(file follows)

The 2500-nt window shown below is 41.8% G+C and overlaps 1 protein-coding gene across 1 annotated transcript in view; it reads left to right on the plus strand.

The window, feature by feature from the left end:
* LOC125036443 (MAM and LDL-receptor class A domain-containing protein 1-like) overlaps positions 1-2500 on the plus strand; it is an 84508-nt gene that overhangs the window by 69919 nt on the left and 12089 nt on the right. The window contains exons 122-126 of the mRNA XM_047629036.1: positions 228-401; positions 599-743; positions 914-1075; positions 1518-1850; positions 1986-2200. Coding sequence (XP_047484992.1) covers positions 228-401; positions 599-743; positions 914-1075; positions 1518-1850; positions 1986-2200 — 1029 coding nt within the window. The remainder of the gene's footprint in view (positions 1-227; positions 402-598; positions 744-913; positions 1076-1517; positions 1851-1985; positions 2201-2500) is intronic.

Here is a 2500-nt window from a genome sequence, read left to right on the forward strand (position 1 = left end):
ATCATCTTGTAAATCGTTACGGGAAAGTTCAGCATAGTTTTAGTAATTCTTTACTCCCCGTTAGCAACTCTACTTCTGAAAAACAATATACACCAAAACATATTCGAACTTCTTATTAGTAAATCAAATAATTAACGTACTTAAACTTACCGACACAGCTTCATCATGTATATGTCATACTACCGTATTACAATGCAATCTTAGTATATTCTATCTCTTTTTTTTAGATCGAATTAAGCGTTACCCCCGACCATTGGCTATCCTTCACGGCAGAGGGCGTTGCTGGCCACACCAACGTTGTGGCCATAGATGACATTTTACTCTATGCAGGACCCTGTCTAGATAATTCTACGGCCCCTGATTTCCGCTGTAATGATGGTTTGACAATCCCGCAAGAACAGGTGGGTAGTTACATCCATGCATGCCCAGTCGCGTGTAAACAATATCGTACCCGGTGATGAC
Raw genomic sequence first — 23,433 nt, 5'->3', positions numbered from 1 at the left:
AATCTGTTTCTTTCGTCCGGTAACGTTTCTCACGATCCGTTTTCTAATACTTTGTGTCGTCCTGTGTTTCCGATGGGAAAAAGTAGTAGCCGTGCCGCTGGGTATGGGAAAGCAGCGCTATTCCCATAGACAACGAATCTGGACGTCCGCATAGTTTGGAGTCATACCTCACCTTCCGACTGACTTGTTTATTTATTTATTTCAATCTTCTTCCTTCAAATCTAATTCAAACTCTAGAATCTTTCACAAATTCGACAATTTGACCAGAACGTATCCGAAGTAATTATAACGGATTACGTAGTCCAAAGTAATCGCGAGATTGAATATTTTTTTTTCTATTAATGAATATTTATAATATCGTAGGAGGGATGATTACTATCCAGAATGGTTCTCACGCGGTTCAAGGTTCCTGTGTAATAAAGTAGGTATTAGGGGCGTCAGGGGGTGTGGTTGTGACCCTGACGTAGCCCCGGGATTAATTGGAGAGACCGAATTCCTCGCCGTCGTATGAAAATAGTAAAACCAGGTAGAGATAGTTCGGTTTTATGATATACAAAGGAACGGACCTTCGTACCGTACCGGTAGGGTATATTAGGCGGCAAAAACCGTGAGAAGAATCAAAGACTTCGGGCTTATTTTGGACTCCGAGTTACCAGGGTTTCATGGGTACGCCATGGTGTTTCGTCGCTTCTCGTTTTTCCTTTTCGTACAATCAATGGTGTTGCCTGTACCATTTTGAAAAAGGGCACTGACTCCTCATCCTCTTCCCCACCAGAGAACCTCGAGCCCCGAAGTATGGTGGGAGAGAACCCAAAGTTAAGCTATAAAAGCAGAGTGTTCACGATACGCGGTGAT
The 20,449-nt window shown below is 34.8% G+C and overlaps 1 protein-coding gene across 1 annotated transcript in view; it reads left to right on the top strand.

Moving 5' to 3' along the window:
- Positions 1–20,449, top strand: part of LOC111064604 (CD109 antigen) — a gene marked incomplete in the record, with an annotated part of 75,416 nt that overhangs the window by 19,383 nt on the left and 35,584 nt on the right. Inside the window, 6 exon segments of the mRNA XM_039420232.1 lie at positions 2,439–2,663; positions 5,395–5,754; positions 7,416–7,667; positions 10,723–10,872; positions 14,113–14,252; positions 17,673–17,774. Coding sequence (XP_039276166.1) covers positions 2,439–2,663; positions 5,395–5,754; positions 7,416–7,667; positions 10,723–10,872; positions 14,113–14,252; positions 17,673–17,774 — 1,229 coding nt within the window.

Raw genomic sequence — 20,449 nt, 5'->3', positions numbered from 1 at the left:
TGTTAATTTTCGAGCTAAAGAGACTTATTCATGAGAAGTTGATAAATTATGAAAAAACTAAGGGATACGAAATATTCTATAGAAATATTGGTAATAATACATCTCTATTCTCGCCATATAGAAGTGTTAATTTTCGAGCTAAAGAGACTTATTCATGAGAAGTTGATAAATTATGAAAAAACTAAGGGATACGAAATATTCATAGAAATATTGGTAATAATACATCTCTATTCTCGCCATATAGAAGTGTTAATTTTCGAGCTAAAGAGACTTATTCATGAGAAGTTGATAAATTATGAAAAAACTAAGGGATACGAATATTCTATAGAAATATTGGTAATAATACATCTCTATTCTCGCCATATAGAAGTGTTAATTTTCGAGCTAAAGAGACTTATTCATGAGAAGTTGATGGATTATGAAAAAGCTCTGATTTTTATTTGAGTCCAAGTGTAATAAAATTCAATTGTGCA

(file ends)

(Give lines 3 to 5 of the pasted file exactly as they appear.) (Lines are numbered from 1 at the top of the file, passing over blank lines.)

* LOC125036443 (MAM and LDL-receptor class A domain-containing protein 1-like) overlaps positions 1-2500 on the plus strand; it is an 84508-nt gene that overhangs the window by 69919 nt on the left and 12089 nt on the right. The window contains exons 122-126 of the mRNA XM_047629036.1: positions 228-401; positions 599-743; positions 914-1075; positions 1518-1850; positions 1986-2200. Coding sequence (XP_047484992.1) covers positions 228-401; positions 599-743; positions 914-1075; positions 1518-1850; positions 1986-2200 — 1029 coding nt within the window. The remainder of the gene's footprint in view (positions 1-227; positions 402-598; positions 744-913; positions 1076-1517; positions 1851-1985; positions 2201-2500) is intronic.

Here is a 2500-nt window from a genome sequence, read left to right on the forward strand (position 1 = left end):
ATCATCTTGTAAATCGTTACGGGAAAGTTCAGCATAGTTTTAGTAATTCTTTACTCCCCGTTAGCAACTCTACTTCTGAAAAACAATATACACCAAAACATATTCGAACTTCTTATTAGTAAATCAAATAATTAACGTACTTAAACTTACCGACACAGCTTCATCATGTATATGTCATACTACCGTATTACAATGCAATCTTAGTATATTCTATCTCTTTTTTTTAGATCGAATTAAGCGTTACCCCCGACCATTGGCTATCCTTCACGGCAGAGGGCGTTGCTGGCCACACCAACGTTGTGGCCATAGATGACATTTTACTCTATGCAGGACCCTGTCTAGATAATTCTACGGCCCCTGATTTCCGCTGTAATGATGGTTTGACAATCCCGCAAGAACAGGTGGGTAGTTACATCCATGCATGCCCAGTCGCGTGTAAACAATATCGTACCCGGTGATGAC